If you’ve never been in trouble before, then keeping your record clean is a very reasonable possibility. Even if you’ve been in hot water before, and especially if the new charge is for something for which you don’t have a prior conviction, then our goal is to avoid a conviction in the first place. This is where that social capital I mentioned earlier can really tip the scales in your favor. DUI’s are so common that often a person will come to me for something else and have a DUI on his or her record. I can usually work around that without any problem. The same thing applies if a person has something on his or her record from years ago. It becomes an obstacle, however, when a person seems to pick up a new charge every year or two.
While there are all kinds of charges that can be kept off of your record, drug charges, retail fraud charges, domestic violence charges, certain indecent exposure charges, some driving charges as well as pretty much any charge made against a person before his or her 21st birthday are the most common “avoidable” in terms of ultimately not winding up with a conviction on your record. Of course, there are numerous variables that must be considered and weighed as part of any kind of “deferral” analysis. And to repeat what I noted earlier, there are some charges (usually really serious) that cannot be kept off your record.
Many people are surprised to learn that the law specifically forbids keeping a DUI off of your record, and it specifically forbids ever getting a DUI removed from your record. The sad reality is that much more serious charges can be kept off, or taken off a record, but a DUI cannot. Some people want to argue about that, and decry the result as unfair. I agree that it’s unfair, but I don’t make the laws. It is what it is, and our feelings about the state of things won’t change them.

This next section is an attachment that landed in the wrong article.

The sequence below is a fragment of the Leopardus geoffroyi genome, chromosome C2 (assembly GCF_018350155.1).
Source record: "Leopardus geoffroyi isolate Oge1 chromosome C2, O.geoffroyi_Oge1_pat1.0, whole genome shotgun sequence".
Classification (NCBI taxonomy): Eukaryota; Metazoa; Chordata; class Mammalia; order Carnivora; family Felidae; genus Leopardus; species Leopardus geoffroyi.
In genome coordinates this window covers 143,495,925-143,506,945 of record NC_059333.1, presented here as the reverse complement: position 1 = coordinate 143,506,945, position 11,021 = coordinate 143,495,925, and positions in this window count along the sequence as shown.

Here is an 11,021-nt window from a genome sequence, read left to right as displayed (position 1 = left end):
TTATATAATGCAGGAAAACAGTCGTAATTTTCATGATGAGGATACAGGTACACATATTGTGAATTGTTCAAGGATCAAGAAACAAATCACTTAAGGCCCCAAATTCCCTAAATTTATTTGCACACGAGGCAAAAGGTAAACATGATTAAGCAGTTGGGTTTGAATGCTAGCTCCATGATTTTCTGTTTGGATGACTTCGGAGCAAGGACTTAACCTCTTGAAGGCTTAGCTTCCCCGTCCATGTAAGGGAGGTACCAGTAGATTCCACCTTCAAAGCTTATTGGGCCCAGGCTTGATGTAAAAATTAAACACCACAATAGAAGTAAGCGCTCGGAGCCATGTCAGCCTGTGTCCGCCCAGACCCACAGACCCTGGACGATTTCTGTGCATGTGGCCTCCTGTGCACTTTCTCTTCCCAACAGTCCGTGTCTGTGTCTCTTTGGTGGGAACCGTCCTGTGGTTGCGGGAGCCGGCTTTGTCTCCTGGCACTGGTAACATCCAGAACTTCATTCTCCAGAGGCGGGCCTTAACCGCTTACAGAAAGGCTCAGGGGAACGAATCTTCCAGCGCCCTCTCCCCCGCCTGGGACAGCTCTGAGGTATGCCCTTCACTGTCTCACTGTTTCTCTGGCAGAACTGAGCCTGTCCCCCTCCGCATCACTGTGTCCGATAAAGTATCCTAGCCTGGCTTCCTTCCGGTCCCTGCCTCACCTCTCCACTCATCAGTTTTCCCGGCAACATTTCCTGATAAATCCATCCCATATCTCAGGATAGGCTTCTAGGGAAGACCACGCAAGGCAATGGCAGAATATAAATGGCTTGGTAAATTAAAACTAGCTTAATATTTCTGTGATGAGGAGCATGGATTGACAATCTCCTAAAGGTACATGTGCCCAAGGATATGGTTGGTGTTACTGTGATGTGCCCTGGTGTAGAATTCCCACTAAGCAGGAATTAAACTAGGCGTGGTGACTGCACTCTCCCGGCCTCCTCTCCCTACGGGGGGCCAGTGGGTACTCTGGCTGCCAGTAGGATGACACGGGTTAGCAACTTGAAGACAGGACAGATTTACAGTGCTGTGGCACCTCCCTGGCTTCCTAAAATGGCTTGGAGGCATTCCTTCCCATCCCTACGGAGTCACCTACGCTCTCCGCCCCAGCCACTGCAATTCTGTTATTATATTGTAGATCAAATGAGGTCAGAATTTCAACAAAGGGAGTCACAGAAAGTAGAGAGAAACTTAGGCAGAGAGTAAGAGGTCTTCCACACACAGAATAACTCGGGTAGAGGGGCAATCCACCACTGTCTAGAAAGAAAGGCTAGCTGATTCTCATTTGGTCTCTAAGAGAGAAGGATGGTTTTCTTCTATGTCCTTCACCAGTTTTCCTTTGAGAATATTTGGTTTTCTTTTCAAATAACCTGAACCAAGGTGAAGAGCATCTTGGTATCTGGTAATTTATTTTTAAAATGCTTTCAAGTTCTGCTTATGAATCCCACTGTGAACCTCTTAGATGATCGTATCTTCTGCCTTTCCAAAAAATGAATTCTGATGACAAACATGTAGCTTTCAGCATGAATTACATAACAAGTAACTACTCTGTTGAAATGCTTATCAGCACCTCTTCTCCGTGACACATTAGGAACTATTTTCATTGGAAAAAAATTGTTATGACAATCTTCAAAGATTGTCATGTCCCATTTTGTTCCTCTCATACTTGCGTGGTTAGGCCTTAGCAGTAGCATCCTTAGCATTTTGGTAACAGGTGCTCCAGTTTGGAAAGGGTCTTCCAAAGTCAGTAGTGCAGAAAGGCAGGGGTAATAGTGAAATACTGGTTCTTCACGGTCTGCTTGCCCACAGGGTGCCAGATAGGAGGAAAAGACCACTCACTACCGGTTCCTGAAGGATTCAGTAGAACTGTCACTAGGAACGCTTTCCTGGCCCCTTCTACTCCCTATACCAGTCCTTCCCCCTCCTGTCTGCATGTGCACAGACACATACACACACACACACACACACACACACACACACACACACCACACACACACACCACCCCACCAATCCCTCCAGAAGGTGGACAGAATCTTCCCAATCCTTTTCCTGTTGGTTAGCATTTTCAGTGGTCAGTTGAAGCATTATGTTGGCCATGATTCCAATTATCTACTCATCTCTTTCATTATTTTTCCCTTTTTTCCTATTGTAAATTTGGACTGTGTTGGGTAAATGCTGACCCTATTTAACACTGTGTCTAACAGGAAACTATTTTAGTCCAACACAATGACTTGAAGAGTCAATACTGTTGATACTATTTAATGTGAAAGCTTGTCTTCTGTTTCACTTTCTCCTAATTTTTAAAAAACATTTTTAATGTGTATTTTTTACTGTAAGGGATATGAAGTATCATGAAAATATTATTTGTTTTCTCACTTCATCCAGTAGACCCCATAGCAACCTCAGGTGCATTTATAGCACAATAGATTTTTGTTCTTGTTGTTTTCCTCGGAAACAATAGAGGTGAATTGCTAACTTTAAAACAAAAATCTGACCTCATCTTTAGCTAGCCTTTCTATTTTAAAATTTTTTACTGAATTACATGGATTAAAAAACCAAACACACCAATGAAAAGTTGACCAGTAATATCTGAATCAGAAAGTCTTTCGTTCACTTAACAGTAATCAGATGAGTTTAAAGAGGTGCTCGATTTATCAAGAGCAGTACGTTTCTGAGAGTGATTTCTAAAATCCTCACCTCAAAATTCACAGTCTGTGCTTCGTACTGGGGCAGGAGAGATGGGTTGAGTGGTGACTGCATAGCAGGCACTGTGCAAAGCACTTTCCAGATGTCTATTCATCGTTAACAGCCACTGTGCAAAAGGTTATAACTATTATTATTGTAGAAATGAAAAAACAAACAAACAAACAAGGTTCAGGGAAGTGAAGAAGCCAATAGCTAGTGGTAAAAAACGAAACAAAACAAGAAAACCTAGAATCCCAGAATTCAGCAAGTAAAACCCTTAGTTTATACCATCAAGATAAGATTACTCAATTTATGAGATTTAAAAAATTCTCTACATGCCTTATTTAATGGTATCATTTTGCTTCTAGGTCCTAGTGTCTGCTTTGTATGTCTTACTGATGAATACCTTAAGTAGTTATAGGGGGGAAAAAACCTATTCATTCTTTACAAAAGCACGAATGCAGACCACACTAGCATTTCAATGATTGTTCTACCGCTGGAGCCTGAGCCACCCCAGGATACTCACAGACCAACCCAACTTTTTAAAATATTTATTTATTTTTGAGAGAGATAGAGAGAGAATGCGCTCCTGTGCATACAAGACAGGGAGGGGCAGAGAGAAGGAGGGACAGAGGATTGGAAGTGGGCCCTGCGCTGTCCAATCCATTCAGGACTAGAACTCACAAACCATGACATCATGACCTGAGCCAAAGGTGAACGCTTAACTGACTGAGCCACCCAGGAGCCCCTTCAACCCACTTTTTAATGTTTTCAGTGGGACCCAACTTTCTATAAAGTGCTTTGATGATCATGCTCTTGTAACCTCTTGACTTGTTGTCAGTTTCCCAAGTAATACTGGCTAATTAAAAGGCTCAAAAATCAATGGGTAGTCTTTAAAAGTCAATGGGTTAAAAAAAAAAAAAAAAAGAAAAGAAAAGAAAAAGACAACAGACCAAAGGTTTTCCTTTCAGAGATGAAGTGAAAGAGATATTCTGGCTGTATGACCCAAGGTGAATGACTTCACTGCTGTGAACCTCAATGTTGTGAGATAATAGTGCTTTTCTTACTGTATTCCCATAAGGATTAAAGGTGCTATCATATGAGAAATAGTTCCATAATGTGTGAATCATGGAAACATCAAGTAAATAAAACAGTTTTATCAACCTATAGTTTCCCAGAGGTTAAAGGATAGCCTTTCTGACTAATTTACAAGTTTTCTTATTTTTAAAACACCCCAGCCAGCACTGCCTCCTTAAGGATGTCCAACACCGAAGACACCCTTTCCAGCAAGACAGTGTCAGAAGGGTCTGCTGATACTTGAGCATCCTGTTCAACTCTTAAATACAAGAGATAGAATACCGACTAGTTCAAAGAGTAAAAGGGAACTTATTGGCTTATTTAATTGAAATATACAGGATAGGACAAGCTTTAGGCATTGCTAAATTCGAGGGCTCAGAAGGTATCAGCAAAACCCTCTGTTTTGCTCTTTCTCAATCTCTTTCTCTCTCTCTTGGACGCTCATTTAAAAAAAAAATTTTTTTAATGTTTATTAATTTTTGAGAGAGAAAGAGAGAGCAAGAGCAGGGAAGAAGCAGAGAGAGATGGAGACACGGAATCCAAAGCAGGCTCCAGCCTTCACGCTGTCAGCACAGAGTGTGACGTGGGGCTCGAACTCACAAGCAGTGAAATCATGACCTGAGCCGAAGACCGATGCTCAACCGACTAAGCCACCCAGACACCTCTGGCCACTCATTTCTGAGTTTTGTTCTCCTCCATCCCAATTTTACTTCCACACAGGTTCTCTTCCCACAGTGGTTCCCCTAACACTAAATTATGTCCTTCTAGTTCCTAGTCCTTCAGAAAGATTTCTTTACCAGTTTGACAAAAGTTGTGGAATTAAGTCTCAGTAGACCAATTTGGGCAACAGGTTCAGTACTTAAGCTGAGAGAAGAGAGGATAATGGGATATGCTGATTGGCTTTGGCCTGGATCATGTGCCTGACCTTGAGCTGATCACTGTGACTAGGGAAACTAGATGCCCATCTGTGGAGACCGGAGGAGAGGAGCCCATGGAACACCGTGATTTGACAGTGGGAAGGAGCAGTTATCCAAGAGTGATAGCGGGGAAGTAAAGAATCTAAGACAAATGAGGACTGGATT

If you are facing a criminal charge and you feel horrible because it is so out of character for you, then is probably is, and that’s a good thing. We can use that to your advantage, and use that, where possible, to keep an otherwise legally solid charge completely off of your record. The feelings of dread and doom that you are feeling because you’re unfamiliar with the criminal justice system are almost certainly misplaced, and few, if any of the things you fear (especially jail) will ever come to pass. Those same feelings are usually the product of inexperience, and lacking experience in facing criminal charges is an asset.
Sometimes we get so caught up in analyzing the cold, hard facts and inflexible written laws that we overlook the human element of all this, That human element is not only important, but perhaps of paramount importance, especially when dealing with someone for whom a criminal charge is a once-in-a-lifetime thing, or who has made a few mistakes. Your value as a member of society can be used to shoe that you are clearly not bred for a life of crime, or otherwise training for a criminal career. As a therapist I know once said, albeit in a different context, “feelings are facts.” If you’re concerned or worried, let’s make sure those feeling (i.e. facts) are used to your full advantage.